and the velocity when it travels over some specified medium. In this case, it can be
It refers to the destination of the signal being transferred from the initial source of
information and from the transmitter.
Information source it is basically where the coded information comes from
ii. Capacity
c= BW.log2(1+SNR)bps
c= 6.log2(1+SN36)
c= 6.log2(1+0.59)
c= 6.log2(1.59)
c= 6.log2(1.6)
c= 1.8(1.6)
c= 28.8
(Shannon, 1948)
Question 2
a. Refractive Index
It focuses on the relationship between the velocity of light traveling in a vacuum
and the velocity when it travels over some specified medium. In this case, it can be
referred to the extent or the rate in which light is transmitted over some medium.
Since its normally greater compared to the cladding index, it causes refraction to
occur regularly over the transmission media, and at the interface incidences.
Therefore, it allows the attenuation of the light beam and reduces eliminates the
reflecting light over a given distance.
b. Multimode distortion
As the name suggests, it is a deformation that occurs through multiple modes,
which is caused by the difference in velocity of the optical signal being transmitted.
The distortion simply results from the delay caused by the rays traveling through the
optical fiber, where rays with shorter paths will be transmitted faster while those with
shorter paths will take longer. Besides, it occurs both at single and multiple
wavelengths, though it does not depend fully on them. The distortion poses several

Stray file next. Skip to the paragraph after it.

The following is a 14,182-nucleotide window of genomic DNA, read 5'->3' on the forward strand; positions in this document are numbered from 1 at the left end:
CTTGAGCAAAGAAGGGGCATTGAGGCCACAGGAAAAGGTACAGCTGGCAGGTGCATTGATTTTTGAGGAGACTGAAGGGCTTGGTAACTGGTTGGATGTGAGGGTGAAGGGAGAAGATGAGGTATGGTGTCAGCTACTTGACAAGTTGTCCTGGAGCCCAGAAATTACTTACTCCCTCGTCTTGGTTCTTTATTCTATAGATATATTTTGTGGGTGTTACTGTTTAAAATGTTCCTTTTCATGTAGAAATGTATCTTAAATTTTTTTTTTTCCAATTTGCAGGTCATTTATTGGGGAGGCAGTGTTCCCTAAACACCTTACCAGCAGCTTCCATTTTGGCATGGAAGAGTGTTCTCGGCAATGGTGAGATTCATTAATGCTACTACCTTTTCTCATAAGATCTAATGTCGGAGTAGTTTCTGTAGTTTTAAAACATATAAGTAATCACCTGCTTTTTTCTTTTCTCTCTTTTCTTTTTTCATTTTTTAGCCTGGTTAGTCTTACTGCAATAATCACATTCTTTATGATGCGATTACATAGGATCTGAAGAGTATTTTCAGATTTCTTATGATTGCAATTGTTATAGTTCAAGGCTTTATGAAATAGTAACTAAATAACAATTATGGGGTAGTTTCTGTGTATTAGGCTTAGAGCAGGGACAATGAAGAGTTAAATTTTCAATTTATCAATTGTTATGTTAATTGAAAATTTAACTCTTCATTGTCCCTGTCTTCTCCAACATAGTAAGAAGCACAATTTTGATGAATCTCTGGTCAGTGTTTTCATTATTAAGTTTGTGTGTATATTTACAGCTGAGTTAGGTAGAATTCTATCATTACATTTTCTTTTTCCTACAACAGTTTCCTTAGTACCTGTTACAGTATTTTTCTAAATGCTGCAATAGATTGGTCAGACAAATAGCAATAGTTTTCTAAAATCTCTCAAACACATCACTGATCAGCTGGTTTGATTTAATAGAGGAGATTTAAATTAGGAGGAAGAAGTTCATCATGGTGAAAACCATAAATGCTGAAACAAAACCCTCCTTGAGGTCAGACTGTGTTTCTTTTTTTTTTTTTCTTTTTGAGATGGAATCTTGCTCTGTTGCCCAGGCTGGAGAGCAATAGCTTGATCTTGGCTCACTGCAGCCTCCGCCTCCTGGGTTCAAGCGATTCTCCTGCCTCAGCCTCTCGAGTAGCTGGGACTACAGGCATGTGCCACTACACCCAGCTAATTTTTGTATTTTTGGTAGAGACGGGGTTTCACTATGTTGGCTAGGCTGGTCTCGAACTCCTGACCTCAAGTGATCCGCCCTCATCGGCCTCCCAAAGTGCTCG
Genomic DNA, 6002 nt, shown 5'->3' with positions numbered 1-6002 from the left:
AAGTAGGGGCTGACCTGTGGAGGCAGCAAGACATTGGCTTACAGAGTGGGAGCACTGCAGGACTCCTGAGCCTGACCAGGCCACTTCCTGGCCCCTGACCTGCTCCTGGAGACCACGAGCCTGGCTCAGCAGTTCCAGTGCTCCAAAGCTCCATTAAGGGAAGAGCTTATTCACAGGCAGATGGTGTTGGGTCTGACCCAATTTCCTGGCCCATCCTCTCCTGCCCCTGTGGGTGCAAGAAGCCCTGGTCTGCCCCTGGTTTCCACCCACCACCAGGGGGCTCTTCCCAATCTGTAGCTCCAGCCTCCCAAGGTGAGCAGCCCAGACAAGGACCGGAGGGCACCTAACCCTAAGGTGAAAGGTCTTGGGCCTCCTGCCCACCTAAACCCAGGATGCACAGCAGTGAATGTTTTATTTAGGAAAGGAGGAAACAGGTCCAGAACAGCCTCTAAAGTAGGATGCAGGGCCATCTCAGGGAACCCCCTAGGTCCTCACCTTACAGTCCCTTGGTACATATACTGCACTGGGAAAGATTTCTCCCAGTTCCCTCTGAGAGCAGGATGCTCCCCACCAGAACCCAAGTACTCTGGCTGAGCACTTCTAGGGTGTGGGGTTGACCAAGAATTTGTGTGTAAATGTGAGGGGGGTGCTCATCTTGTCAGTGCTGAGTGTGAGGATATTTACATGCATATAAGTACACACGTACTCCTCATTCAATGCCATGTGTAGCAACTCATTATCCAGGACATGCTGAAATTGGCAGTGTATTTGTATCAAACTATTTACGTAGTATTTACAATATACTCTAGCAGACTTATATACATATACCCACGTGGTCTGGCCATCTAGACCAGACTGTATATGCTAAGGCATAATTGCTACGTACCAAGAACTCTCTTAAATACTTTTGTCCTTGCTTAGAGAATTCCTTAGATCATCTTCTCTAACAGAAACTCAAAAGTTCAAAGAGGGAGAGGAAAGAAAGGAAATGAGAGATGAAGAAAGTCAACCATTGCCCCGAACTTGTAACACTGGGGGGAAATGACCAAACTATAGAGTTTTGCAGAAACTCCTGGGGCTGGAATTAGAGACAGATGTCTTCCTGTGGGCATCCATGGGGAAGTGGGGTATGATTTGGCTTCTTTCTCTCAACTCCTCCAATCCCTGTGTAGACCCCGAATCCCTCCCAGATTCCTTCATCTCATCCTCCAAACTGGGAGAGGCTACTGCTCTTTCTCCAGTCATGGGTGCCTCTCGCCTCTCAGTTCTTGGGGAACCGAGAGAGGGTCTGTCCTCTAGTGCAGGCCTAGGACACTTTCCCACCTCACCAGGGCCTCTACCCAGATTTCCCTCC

effects the communication in that, it causes degradation of the transmitted signal and a
loss in the distribution.
c. Dispersion
It refers to the spread of rays traveling through an optical fiber. The wave tends to
broaden in the transmission process due to the effects of some features including the
diameter of the core and the width of the laser line. Hence, due to its increase with the
increase in distance traveled, it causes an effect known as the Intersymbol
Interference. The effect it has on the optical fiber communication is that it causes
overlapping of the pulses, making them less detectable.
d. Attenuation
It is a reduction in intensity experienced in a signal light that is being transmitted
through a fiber. The media components like connectors and cables play a major role
Since its normally greater compared to the cladding index, it causes refraction to
occur regularly over the transmission media, and at the interface incidences.
Therefore, it allows the attenuation of the light beam and reduces eliminates the
reflecting light over a given distance.
b. Multimode distortion
As the name suggests, it is a deformation that occurs through multiple modes,
which is caused by the difference in velocity of the optical signal being transmitted.
The distortion simply results from the delay caused by the rays traveling through the
optical fiber, where rays with shorter paths will be transmitted faster while those with
shorter paths will take longer. Besides, it occurs both at single and multiple
wavelengths, though it does not depend fully on them. The distortion poses several
effects the communication in that, it causes degradation of the transmitted signal and a
loss in the distribution.
c. Dispersion
It refers to the spread of rays traveling through an optical fiber. The wave tends to
broaden in the transmission process due to the effects of some features including the
diameter of the core and the width of the laser line. Hence, due to its increase with the
increase in distance traveled, it causes an effect known as the Intersymbol
Interference. The effect it has on the optical fiber communication is that it causes
overlapping of the pulses, making them less detectable.
d. Attenuation